When I was in Dallas I often got into trouble for calling the church to contest the inequalities in the judicial system and, in particular, how capital punishment is imposed only on the poor. One Sunday I pointed out that Jesus, a peasant rabbi, had been executed by an unholy alliance of religion and the militarized government. I was greeting people after the service, and I saw an older man headed toward me who I knew to be much more politically conservative than me. As I braced myself, he said, “Preacher, you know I disagree with you about the death penalty, but I’ve decided that I really do think a preacher ought to be opposed to it.”
I have thought about that perspective a lot since then. He had compartmentalized his faith system in such a way that he thought his pastor and church ought to take a position that contradicted his own. On the one hand, I was glad he could live with that tension and not leave because he disagreed. On the other, though, it disturbed me that he thought there was no need to align his view with what he clearly thought was the “more Christian” position.This issue arose for me again last week as the Georgia Legislature voted to put a statue of the Ten Commandments on the capitol grounds and to deny health care to the state’s poorest citizens by refusing to expand Medicaid. There seemed absolutely no contradiction between an unconstitutional expression of their Judeo-Christian tradition and a complete dismissal of Jesus’ most core instruction to care for “the least.”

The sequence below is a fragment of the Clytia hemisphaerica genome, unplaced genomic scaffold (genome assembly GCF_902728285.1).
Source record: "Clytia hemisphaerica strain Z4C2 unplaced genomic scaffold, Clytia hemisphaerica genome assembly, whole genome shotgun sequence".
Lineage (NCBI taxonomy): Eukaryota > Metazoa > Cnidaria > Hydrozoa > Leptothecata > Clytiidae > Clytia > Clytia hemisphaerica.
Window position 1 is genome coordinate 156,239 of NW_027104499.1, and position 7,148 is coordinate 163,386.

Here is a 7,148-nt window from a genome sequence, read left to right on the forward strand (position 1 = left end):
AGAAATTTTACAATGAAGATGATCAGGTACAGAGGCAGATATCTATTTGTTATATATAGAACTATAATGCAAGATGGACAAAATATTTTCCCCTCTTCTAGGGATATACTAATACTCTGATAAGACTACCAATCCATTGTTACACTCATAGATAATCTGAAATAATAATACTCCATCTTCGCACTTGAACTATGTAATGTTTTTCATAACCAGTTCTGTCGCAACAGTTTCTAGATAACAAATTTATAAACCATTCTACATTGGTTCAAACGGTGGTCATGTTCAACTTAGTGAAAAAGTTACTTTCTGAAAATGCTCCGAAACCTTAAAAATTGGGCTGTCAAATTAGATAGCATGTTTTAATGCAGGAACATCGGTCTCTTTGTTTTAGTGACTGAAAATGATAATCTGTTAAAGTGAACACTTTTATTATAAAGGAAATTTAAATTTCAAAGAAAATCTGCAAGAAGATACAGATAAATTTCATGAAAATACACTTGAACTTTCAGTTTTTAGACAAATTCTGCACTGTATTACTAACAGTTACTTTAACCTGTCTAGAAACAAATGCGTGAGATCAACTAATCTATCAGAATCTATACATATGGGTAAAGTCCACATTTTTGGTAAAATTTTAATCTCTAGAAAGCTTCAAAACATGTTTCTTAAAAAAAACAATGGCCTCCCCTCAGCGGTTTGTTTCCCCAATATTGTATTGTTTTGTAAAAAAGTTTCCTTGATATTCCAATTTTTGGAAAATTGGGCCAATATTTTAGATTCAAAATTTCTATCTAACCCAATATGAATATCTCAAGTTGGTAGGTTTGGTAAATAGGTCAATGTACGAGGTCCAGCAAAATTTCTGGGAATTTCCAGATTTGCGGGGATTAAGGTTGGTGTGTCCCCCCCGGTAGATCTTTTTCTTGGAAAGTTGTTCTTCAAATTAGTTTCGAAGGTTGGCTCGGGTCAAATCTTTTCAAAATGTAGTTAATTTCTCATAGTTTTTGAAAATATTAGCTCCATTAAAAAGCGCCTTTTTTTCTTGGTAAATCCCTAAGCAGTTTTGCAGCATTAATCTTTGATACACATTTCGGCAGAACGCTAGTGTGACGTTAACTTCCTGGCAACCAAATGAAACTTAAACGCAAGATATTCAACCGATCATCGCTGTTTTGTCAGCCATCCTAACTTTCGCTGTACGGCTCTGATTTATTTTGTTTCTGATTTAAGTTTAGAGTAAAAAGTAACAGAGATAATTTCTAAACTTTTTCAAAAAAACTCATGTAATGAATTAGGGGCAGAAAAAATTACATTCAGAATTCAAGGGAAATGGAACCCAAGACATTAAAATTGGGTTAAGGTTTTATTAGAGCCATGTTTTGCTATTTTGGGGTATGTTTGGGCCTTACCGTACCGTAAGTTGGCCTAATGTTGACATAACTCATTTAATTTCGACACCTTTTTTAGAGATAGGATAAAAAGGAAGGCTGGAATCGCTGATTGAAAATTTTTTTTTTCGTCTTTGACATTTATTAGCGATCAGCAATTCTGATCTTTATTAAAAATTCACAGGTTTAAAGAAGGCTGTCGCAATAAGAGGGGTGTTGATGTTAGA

In one of the most churched states in the nation, there was utter silence rather than advocating for the poor. The same day a report came out that showed that Georgia, one of the most homophobic states, is tied for second in the consumption of Internet gay porn. Some days I think we’d be better off if a lot more churches closed because they don’t seem to be doing anyone much good … and neither are the people who attend them.
by Michael Piazza
Center for Progressive Renewal